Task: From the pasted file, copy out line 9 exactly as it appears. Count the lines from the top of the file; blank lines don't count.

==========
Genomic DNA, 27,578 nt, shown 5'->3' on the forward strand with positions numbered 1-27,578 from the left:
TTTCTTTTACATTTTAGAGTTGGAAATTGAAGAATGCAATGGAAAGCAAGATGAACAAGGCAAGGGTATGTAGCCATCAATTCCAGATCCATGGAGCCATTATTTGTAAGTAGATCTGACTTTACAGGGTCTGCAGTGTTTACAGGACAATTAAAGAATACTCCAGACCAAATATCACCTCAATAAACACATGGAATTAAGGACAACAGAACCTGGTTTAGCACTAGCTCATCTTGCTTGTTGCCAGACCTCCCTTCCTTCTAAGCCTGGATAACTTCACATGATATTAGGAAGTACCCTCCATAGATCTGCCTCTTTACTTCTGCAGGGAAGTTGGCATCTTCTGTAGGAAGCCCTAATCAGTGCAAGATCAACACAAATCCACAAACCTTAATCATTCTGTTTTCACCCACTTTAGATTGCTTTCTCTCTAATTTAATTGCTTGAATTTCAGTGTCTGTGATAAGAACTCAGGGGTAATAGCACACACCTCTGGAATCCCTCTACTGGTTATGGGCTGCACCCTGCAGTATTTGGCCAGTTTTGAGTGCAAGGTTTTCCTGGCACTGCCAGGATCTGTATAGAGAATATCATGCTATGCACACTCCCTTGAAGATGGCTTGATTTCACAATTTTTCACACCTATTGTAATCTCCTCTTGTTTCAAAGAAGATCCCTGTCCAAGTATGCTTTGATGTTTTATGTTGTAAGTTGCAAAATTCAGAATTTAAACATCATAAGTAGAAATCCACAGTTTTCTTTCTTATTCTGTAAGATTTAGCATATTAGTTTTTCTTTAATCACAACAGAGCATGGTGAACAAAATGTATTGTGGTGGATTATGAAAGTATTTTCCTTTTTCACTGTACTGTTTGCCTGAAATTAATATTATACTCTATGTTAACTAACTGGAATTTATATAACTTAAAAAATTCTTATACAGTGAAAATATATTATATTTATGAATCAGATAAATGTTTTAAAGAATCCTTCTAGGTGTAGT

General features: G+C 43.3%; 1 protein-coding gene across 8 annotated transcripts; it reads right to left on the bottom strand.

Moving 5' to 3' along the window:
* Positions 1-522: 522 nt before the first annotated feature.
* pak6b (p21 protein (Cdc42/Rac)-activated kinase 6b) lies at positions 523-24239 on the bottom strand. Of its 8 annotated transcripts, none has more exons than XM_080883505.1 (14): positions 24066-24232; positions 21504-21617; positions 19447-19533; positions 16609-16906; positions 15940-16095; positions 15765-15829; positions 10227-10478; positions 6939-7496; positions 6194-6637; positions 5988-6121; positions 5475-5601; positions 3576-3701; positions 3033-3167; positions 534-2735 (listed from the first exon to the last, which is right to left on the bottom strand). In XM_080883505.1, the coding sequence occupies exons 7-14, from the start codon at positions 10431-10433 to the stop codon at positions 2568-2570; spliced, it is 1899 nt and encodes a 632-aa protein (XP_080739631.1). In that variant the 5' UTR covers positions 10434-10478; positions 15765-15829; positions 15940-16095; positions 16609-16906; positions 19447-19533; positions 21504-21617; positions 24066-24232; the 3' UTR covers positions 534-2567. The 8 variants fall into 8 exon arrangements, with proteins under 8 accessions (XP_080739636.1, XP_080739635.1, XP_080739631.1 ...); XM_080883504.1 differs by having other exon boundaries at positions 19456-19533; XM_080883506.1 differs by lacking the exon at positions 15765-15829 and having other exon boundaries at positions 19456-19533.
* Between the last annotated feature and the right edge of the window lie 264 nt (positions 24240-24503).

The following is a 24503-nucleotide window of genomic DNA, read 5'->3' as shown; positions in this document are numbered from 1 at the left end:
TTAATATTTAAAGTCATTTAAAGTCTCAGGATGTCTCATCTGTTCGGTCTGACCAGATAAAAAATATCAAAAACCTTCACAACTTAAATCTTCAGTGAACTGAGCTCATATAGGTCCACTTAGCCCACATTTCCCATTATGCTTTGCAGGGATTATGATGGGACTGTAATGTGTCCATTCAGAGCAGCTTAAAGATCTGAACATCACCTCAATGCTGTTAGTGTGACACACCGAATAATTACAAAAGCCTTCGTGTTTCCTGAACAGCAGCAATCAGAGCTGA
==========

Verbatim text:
TTAATATTTAAAGTCATTTAAAGTCTCAGGATGTCTCATCTGTTCGGTCTGACCAGATAAAAAATATCAAAAACCTTCACAACTTAAATCTTCAGTGAACTGAGCTCATATAGGTCCACTTAGCCCACATTTCCCATTATGCTTTGCAGGGATTATGATGGGACTGTAATGTGTCCATTCAGAGCAGCTTAAAGATCTGAACATCACCTCAATGCTGTTAGTGTGACACACCGAATAATTACAAAAGCCTTCGTGTTTCCTGAACAGCAGCAATCAGAGCTGA